live, laugh, love! ;)

I’m taking a short hiatus from the stack of geog notes… to reflect about just that. :)

For all the shortfalls of Singapore’s education, I must thank it for giving an all-rounded education. From knowledge of how our body works, to how the world works, how it used to work, to dealing with relationships, to dancing and sewing and playing ball, and to the most important of them all, a knowledge of world issues. Geography this year covered one of the most pressing issues of mankind (about time, I’d say)– Poverty. If you take the time to read this, http://www.time.com/time/magazine/article/0,9171,1034738,00.html, exactly what i was reading just a couple of minutes back (and almost falling asleep too dang T_T), it is so very evident.

20,000 people perish every day, too poor to stay alive. How? The poor die in hospitals that lack over-the-counter drugs ubiquitous in Singapore, in villages that lack antimalarial bed nets, in houses that lack safe drinking water. Half a billion people live on less than $1 a day.

Children my age, our age, study from 6am-6.30pm –they can’t study after sunset because there’s no electricity– and pass the national exams, but can’t go to secondary school because they lack the money.

It is heart-wrenchingly unfair, and the injustice of it all is compounded by the many people I meet, who complain complain about life here – where the worst kind of poverty is only relative. (Not even moderate poverty!!) But what can I say without sounding overly-righteous? (though since when was gently reminding someone how lucky they were ‘overly-righteous’?) Without getting brushed off by those who claim I don’t understand? Maybe I don’t, but can you? Can you understand where I’m coming from? So I breathe and try not to clench my fists and smile and pray for them– that someday they’ll be fortunate enough to understand their own fortune. :) We could’ve been born in Africa, but here we are, here I am, typing away on a computer.

I don’t think such consciousness and articulation of one’s own fortune is arrogance, or a sign that one is in danger of scaling the elitist Ivory Tower… Especially if such knowledge is tempered by compassion and a willingness to help others around you. And that is the crux of my post for today– How do you help? :)

So many people hold a select few in high high regard, people who ‘dedicate their whole life and time on earth’ to being on the ground, helping these people. And while I too admire them, after all, it takes a brave, kind and brilliant heart to endlessly do this kind of work… Tell me honestly, unless you are superman, how many houses can you build? How many antimalaria nets can you set up in front of their beds, how many can you treat with tender loving care… how many can you help? In a lifetime, perhaps 10,000. A million? Today I’d like to acknowledge the people who often get dismissed by others as “buying good karma with money”. :) I want to be one of them. I won’t even start on how flawed the is argument that money is worth less, but I’d say this– how else do you gather the necessary supplies? So you can head to Africa for a year and be hailed as a hero, but the kid who donated her savings, can’t?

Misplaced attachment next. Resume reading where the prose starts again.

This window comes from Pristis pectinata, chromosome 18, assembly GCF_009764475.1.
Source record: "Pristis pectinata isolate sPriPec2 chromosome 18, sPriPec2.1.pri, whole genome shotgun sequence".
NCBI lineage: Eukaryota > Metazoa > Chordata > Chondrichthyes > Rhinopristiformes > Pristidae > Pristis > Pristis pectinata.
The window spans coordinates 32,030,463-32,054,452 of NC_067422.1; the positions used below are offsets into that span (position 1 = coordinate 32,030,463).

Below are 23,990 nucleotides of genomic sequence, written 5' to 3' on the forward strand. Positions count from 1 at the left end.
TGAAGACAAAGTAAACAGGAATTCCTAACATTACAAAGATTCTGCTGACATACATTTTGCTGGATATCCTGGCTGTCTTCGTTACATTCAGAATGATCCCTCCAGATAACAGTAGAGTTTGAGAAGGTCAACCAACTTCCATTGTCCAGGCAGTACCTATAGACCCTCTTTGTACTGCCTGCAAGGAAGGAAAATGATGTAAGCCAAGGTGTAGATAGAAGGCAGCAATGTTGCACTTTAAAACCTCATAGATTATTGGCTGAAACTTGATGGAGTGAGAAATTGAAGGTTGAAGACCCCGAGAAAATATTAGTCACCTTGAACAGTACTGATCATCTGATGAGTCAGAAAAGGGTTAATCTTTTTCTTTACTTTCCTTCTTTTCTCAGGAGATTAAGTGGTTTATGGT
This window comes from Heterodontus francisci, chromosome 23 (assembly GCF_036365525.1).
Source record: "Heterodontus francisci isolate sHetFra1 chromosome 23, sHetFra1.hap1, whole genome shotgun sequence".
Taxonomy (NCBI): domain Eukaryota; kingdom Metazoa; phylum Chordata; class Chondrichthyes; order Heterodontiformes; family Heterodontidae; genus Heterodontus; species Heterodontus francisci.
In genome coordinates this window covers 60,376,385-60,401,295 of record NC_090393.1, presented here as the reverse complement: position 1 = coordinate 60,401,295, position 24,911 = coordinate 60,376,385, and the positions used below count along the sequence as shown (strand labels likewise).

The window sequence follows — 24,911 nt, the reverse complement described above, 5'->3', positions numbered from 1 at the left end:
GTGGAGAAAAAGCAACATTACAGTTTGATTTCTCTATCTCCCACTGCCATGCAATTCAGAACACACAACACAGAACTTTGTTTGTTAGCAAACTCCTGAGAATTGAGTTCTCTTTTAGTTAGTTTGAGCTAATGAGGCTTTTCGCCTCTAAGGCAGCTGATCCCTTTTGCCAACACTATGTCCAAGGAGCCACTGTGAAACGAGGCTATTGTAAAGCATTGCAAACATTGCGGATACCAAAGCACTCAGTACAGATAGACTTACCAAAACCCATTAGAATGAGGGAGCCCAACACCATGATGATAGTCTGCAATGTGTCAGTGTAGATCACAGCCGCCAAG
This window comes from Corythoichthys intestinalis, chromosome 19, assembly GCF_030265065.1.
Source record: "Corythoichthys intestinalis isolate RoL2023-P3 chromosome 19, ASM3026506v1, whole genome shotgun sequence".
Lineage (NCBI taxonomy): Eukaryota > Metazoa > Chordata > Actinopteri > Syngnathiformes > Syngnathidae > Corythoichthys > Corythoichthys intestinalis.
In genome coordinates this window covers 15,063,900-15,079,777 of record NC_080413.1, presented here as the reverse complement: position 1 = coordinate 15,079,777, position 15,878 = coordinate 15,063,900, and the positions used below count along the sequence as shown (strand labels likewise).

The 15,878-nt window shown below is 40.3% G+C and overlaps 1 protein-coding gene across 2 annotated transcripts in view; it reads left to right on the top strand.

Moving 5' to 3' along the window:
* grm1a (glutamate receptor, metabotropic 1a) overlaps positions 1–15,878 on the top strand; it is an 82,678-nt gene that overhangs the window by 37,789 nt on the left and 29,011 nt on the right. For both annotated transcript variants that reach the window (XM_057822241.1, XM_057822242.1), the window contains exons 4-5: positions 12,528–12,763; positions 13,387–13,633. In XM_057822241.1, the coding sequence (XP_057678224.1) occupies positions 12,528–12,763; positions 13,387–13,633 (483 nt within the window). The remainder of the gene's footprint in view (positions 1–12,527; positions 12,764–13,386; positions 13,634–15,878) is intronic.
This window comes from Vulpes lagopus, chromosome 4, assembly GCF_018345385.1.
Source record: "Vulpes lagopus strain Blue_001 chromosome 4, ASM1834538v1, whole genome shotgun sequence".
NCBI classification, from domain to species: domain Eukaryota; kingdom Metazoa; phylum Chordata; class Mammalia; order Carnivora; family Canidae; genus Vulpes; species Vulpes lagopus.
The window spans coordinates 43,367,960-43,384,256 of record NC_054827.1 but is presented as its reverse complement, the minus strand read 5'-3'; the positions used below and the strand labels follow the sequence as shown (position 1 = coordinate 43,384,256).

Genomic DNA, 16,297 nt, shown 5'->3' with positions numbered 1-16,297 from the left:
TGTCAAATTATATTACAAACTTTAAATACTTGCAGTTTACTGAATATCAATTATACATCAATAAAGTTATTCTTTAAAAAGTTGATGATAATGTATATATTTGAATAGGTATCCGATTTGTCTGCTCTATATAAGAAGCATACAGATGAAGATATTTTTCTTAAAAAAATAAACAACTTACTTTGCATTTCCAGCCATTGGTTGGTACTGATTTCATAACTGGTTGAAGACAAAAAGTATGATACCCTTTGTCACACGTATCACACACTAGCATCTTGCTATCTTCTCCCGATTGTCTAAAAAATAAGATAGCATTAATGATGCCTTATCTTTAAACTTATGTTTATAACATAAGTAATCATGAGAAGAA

My Earth Institute colleagues and I estimated that the combined cost of these improvements [boosting agriculture, improving basic health, investing in education and bringing power], even including the cost of treatment of AIDS, would total only $70  per person per year, or around $350,000 for all of Sauri. The benefits would be astounding.

$350,000. One day I’m gonna earn twice that a year, and give freely to my fellow earthlings. I think we can. :) I know so many friends who would gladly help (at least, I think they would!), together we can do something!

On this note this particular incident suddenly played through my mind (yes my memory is used for more than ‘recording’ lessons hahaha). It was a couple of years back, while we were touring South Africa. My tour group and I walked past this little roadside market, where scrawny African guys were peddling their goods. I was 10, and munching on an less-than-ordinary tiger biscuit, when this tall dark guy -not yet 20, I believe- came up to us, and gesturing surprisingly civilly, asked for my half-eaten snack in exchange for a little mahogany-coloured carved ox. I was terrified, and scrambled away. He watched my hasty exit, almost a wry smile on his face. When I was a safe distance away, I turned and smiled timidly, clutching my biscuit, and he waved the little ox in salutation.

If it had occurred now, I think I would have given it to him… with a little hesitation. No one’s a saint, and I think years of subtle propaganda has somehow made me irrationally believe, that if I had reached out that little distance to connect, the tall dark guy would do something.

I don’t know. But after maturing a little more, maybe now I do know something. That no amount of “hand-wringing or high-handed rhetoric”, or “oh you poor thing in the other continent. but i’m sufferrrrriinngggg here with my insecurities, y’know!” attitude is gonna help change anything.

“No pain, no gain” is outdated. Why do you need pain to gain?! Let’s strike it out “pain” <– look there you go! Maybe “no feeling, no gain” is more accurate– What we need, is just a little bit of the right attitude. :)

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Comments on: "no longer “the poor people somewhere over there”." (1)

  1. You never cease to amaze me with your attitudes toward life.

    Please never stop doing so.

    -Ry

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